The cable network is developing a series adaptation of Richard Russo’s novel Straight Man with Odenkirk set to star as William Henry Devereaux, Jr., the unlikely chairman of the English department in a badly underfunded college in the Pennsylvania rust belt.
AMC has ordered scripts for the project, and if greenlit, is eyeing a 2023 bow.
The project comes from Aaron Zelman and Paul Lieberstein, who are adapting the book and would serve as co-showrunners.
Zelman was a supervising producer on HBO’s Silicon Valley and a co-exec producer on series including Netflix’s Bloodline and AMC’s The Killing. He has also worked on series including Damages, Law & Order and Criminal Minds.
Lieberstein is best known for starring as embattled HR rep Toby Flenderson on The Office, which he also exec produced. He has also exec produced series including Netflix’s Space Force, The Newsroom and Ghosted.
Sony Pictures’ Television TriStar TV and Mark Johnson’s Gran Via, which is behind Better Call Saul and Breaking Bad, are producing.
Zelman, Lieberstein, Odenkirk, Peter Farrelly, who is on board to direct, Richard Russo, Naomi Odenkirk and Marc Provissiero are executive producers.
It would mark Odenkirk’s third series for the network after Better Call Saul and Breaking Bad. The actor, who had a heart attack last year during filming of the last season of his legal dramedy, is also developing docu-style comedy Guru Nation with his old pal David Cross for Paramount+.
Russo, who won the Pulitzer Prize for Fiction for his 2001 novel Empire Falls, published Straight Man in 1997 via Random House. The book is a mid-life crisis tale set at Railton College and told in the first person by Devereaux, whose reluctance is partly rooted in his character – he is a born anarchist – and partly in the fact that his department is more savagely divided than the Balkans.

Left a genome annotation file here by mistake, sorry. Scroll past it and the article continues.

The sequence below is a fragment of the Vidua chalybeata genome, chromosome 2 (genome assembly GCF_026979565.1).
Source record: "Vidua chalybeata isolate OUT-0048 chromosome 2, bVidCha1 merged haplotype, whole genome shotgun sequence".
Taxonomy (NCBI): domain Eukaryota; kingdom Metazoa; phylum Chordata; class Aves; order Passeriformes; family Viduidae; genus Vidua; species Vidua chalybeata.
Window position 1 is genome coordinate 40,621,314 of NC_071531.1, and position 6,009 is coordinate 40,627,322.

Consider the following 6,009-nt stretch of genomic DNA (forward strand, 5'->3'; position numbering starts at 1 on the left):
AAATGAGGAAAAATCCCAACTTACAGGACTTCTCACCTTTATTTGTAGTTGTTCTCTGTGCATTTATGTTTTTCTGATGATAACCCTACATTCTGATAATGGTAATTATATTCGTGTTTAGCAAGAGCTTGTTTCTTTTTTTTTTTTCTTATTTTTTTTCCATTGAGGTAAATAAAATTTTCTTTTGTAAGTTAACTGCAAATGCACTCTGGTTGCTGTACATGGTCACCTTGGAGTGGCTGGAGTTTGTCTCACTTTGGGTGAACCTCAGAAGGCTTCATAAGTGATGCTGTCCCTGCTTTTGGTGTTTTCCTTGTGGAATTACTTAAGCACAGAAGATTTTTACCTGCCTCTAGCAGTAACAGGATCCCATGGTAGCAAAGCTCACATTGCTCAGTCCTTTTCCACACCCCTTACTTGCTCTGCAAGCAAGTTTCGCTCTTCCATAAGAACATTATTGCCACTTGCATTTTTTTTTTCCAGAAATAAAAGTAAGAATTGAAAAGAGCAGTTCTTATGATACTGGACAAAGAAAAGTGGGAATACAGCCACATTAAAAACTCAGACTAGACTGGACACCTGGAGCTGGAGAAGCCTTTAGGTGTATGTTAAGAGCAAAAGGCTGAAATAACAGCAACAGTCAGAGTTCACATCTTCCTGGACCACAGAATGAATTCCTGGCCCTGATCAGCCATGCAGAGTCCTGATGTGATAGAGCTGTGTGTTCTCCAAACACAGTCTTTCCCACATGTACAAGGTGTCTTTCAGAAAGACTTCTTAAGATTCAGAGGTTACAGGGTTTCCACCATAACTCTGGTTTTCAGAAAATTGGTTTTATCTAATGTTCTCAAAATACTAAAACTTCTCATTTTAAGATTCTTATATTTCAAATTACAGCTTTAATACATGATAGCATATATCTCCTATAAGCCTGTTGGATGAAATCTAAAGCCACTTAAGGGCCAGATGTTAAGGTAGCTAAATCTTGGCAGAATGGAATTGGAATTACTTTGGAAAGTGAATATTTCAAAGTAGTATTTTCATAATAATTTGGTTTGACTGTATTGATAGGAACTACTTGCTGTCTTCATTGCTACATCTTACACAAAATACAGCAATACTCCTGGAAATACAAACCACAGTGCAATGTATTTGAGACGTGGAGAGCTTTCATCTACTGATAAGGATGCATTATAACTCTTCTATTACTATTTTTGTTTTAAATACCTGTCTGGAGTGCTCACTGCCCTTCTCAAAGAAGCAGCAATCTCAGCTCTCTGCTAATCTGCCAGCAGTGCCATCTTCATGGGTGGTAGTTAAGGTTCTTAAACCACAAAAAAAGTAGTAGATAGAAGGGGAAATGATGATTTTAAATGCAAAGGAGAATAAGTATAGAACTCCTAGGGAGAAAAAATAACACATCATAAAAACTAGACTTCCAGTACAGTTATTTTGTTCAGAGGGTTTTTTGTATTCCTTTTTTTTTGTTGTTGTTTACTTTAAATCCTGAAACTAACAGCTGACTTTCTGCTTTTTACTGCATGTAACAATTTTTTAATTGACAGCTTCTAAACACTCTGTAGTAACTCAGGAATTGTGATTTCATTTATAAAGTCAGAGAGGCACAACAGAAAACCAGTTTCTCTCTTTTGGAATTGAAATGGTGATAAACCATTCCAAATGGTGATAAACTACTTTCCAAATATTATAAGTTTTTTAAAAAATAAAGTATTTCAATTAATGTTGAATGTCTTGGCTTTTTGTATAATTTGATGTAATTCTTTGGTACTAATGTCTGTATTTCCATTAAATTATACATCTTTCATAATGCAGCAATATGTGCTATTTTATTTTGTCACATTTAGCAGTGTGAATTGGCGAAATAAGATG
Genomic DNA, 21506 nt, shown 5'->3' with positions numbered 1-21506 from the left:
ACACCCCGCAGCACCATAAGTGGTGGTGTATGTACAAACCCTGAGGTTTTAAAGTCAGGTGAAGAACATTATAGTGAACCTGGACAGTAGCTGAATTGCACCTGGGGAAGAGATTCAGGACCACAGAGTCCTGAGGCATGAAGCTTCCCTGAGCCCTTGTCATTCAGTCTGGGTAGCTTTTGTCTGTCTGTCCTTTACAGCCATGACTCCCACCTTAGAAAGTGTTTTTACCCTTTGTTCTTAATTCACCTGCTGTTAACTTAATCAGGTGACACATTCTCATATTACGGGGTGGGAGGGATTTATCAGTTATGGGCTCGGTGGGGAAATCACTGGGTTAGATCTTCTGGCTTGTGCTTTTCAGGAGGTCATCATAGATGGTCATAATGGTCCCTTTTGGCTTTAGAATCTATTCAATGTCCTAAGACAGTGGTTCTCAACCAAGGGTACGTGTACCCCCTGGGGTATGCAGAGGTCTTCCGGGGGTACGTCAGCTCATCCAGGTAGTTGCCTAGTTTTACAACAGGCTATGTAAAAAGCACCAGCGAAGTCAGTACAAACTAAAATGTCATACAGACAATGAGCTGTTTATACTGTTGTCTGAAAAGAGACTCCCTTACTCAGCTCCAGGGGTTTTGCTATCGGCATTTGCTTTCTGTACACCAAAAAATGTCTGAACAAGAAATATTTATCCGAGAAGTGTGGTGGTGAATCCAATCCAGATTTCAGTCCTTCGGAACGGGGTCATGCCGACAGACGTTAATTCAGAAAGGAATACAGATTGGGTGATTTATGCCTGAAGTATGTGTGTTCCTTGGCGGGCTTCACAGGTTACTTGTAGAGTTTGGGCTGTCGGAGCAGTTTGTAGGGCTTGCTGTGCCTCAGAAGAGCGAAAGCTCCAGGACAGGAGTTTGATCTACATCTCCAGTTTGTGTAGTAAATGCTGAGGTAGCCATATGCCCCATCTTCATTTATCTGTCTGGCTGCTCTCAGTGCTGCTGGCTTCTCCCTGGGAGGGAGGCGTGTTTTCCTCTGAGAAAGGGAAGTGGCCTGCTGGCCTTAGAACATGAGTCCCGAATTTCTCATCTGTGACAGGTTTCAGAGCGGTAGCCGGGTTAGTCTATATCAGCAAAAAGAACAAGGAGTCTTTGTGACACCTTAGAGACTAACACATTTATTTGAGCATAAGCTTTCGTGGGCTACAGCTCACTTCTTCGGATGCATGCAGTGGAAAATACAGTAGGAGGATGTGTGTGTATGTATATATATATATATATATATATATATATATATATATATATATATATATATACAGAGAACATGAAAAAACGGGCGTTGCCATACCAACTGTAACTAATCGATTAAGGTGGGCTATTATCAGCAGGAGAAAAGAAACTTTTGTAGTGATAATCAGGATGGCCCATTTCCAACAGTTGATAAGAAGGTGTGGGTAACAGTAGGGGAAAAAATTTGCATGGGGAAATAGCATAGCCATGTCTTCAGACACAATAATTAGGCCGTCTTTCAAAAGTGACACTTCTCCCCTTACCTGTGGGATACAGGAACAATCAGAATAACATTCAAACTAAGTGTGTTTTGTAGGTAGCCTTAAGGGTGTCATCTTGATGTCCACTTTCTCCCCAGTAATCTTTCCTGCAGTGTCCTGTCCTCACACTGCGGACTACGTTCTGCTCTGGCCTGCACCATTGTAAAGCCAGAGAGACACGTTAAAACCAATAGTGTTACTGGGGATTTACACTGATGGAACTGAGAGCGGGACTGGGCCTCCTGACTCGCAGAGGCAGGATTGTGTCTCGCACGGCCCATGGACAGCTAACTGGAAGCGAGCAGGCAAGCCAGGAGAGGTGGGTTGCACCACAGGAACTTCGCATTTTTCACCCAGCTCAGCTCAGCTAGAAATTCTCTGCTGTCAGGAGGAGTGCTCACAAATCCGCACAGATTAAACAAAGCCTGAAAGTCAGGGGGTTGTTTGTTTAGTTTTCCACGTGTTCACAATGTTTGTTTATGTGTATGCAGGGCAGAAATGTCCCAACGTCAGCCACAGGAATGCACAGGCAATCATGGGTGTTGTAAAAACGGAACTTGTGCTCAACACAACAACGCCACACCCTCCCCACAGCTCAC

In the course of a single week, Devereaux will have his nose mangled by an angry colleague, imagine his wife is having an affair with his dean, wonder if a curvaceous adjunct is trying to seduce him with peach pits, and threaten to execute a goose on local television. All this while coming to terms with his philandering father, the dereliction of his youthful promise, and the ominous failure of certain vital body functions.
Odenkirk said, “I loved Paul and Aaron’s take on Richard’s excellent, entertaining novel. Once again a project with AMC with a focus on character depth and sensitivity. This milieu (academia) seems very pertinent to the conversations we’re all having. I am drawn to the tone of humanity and humor in the novel and I look forward to playing this role – something lighter than my recent projects but still closely observed and smart.”
“Bob Odenkirk is just as good as it gets. We feel so fortunate to be developing a new show that would keep him at AMC after Better Call Saul and Breaking Bad, two iconic series that have been beloved by millions of fans and helped define AMC and its reputation for unforgettable characters and high-quality storytelling for adults,” added Dan McDermott, president of entertainment and AMC Studios for AMC Networks. “We’re also thrilled to be working again with our partners at Sony Pictures Television and Mark Johnson’s Gran Via to explore this compelling material.”